Esports has a big gender gap.
By contrast, nearly half of all video game players today are women and 46 percent of the Super Bowl viewing audience is female. It’s not as if ladies don’t enjoy gaming, competition, or a good spectacle—but, in most countries, esports has thus far failed to connect with them.
The notable exception is South Korea, where Brood War and League of Legends professionals have boasted large male and female followings for more than a decade. However, the high level of national celebrity achieved by Korean esports stars has never been matched elsewhere.
WellPlayed, an esports production company, conducted the survey over the course of one year at the CLG Premiere Series (League of Legends, Feb. 2013), the Spring Promotion Tournament (League of Legends, Dec. 2013), and the Ender’s Game on Blu-Ray Tournament (StarCraft 2, Feb. 2014). Of the 2,040 respondents, 69 were female; 33 listed themselves as “other.”
By no coincidence, esports has had to deal with several issues of sexism in the not-so-distant past.
Kim “Eve” Shee-Yoon, one of the first and only female StarCraft 2 professionals, was signed to a professional contract “for her skills and looks,” said her team’s manager, a female. Kim closed her Twitter account in 2013 after what she characterized as “sexual harassment.” Men tweeted pictures of themselves masturbating on pictures of Kim.
When Street Fighter x Tekken player Aris Bakhtanians made a string of uncomfortable sexual comments toward female teammate Miranda “SuperYan” Pakozdi while broadcasting live on a major event’s stream, the incident made international headlines far beyond the gaming press. Bakhtanians guessed at Pakozdi’s bra size and asked to watch her in the bathroom, among other comments.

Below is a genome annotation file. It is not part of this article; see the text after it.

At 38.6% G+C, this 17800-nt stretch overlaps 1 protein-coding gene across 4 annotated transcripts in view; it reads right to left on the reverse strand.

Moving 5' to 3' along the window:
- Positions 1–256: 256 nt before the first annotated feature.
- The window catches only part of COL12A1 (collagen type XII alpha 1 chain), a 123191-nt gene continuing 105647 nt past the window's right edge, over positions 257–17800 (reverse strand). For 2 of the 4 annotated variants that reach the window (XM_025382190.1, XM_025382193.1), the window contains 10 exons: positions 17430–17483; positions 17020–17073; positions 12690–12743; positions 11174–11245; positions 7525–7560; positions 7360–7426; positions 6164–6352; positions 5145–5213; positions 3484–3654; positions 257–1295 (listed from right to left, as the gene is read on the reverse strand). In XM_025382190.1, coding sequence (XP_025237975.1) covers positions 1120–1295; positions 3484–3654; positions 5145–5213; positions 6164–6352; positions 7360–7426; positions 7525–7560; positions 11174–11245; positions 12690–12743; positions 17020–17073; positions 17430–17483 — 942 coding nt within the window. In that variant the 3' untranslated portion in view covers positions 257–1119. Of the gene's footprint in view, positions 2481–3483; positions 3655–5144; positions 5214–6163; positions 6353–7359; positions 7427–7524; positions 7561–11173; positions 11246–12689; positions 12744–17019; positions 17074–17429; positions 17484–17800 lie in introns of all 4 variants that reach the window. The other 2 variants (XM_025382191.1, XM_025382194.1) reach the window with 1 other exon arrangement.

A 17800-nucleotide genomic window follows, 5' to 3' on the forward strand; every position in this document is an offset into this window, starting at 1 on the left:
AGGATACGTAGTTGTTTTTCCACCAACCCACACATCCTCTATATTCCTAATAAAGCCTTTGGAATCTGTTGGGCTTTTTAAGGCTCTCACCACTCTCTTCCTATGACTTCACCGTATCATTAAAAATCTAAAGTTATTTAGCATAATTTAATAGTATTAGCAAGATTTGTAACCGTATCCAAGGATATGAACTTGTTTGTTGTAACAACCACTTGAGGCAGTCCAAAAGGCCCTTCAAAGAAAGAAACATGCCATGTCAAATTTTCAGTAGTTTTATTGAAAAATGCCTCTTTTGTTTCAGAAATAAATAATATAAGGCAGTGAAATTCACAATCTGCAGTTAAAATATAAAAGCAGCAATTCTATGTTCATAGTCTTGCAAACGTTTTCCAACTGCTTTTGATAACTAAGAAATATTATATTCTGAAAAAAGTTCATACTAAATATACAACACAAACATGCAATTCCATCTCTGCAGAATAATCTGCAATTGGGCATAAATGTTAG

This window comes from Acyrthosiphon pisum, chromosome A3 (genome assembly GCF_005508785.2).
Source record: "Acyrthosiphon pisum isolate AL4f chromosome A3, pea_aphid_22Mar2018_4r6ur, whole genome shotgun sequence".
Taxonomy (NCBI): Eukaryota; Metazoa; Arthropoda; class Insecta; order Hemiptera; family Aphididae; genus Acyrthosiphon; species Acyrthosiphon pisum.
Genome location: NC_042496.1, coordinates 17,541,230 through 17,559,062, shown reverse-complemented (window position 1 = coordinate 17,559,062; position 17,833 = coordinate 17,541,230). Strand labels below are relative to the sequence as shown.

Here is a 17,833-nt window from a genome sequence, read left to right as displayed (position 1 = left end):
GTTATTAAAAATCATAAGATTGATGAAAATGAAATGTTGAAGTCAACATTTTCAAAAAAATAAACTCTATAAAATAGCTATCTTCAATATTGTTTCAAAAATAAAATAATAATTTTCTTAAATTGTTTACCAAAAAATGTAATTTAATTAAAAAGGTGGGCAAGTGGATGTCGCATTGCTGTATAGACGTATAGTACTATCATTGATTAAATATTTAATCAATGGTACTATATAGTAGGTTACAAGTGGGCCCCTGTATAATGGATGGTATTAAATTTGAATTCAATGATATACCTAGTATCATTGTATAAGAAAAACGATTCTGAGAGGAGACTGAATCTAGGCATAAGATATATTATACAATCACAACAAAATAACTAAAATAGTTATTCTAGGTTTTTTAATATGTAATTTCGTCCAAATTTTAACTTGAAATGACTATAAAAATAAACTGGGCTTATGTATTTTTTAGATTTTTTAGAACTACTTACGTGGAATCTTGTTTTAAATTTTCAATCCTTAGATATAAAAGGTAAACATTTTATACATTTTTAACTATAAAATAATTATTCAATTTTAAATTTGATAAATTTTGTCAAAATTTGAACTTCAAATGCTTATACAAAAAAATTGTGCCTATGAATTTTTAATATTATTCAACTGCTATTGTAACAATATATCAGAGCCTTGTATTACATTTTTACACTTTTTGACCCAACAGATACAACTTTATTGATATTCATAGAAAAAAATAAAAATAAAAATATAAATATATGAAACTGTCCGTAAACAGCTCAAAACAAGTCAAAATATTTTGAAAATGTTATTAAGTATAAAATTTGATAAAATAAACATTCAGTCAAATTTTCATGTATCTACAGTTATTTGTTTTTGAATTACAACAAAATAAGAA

“This is a community that’s, you know, 15 or 20 years old, and the sexual harassment is part of a culture,” Bakhtanians said, “and if you remove that from the fighting game community, it’s not the fighting game community.”
Gender isn’t the only demographic imbalance esports faces. Many esports communities are racially homogeneous as well.
“When you look at the crowd, it’s literally, like, find the black person,” said Tom Cannon, cofounder of the Evolution Champion Series. “It’s all Korean people from Korea, or Asian-Americans, or Caucasians—almost 100 percent. And it’s a little bit intimidating to think, OK, I’m going to go in here and, like, be a part of this thing, when there’s nobody who looks like me in this scene.”
Although no studies have been done about race in esports, it only takes one trip to a Major League Gaming event to confirm what Cannon says. With the notably racially diverse exception of the fighting-game community, Asians and white Americans make up an enormous portion of esports players and fans. Black and Middle Eastern esports fans are conspicuously missing.
The WellPlayed survey found that the dominant age range for esports viewers is 19 to 25. A mere 1.4 percent of viewers were over 40, all of whom watched StarCraft 2. StarCraft’s age advantage might be explained by the fact that the franchise is a full decade older than League of Legends.